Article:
This article addresses the lack of research into boys’ on-field language practices in
sport and the potential to integrate this as text into the multiliteracy classroom.
We recount the findings of a small-scale pilot project—“Real Language in Real
Time”—which applied innovative audiodigital recording technology to the context
of Indigenous Australian boys participating in Australian rules football. We
review the relevant literature across a range of intersecting areas: boys and literacy
in relation to construal of masculinity, Aboriginal boys and sport, Aboriginal literacy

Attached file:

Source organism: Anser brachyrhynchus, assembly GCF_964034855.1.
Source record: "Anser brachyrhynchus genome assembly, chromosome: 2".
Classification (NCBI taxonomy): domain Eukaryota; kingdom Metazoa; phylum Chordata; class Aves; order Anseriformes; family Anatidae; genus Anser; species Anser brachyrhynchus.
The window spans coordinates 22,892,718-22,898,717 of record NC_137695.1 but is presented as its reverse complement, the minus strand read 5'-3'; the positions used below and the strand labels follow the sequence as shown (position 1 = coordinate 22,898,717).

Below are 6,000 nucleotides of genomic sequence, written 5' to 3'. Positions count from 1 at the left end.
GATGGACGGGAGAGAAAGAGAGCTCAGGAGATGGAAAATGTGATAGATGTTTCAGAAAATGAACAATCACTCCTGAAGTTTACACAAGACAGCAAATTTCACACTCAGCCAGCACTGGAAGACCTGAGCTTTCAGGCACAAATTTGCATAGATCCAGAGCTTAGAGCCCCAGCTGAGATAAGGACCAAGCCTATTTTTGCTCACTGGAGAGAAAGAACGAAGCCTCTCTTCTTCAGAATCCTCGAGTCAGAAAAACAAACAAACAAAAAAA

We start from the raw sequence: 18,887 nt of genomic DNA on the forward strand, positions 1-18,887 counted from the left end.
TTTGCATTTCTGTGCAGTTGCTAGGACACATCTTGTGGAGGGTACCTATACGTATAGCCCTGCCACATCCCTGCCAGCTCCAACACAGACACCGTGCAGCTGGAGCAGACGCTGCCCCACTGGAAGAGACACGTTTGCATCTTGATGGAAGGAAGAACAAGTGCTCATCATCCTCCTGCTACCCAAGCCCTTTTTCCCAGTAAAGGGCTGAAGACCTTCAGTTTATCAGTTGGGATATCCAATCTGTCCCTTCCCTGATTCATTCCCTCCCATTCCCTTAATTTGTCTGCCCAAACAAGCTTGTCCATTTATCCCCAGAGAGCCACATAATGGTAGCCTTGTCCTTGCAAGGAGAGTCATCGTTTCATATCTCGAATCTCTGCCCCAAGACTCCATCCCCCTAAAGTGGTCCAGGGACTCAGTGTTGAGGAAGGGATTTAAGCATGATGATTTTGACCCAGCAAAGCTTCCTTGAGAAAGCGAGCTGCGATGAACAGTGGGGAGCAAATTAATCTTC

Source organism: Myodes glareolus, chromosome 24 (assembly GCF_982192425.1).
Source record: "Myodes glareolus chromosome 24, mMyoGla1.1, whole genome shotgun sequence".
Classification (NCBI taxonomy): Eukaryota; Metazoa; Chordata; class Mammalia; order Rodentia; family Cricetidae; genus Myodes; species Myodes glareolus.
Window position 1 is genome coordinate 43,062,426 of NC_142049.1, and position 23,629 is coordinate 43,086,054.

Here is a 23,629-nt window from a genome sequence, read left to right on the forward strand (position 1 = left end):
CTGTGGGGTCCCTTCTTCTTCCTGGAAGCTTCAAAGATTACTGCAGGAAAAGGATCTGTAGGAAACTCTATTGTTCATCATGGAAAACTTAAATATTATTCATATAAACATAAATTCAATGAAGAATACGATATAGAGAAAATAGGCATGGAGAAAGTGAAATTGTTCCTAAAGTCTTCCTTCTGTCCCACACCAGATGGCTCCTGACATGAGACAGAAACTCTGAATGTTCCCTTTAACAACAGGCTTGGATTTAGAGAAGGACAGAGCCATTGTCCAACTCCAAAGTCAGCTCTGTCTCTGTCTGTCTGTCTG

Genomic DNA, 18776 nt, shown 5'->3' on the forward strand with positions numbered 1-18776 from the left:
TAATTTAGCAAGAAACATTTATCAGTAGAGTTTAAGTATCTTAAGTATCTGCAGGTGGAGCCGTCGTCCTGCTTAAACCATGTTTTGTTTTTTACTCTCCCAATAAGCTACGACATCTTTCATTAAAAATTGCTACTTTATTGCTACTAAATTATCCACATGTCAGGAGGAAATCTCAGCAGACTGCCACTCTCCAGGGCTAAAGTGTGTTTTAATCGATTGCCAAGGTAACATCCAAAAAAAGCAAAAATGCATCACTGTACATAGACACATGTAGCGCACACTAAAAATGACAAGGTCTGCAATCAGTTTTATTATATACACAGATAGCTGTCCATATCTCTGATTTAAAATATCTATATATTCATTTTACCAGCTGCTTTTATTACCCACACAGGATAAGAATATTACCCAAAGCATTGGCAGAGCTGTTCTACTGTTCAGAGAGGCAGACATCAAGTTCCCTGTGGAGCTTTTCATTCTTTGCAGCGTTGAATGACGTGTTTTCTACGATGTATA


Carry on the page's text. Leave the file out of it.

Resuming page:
more generally, and sociometrics. The next sections describe the research
question, project context, the innovative technology used to collect the on-field
data in real time, and the principles informing the analysis, with examples from
one of the literacy resources developed. We conclude with a discussion of the
implications of this novel study, with specific reference to the project’s potential
construal of a homogenous masculine discourse.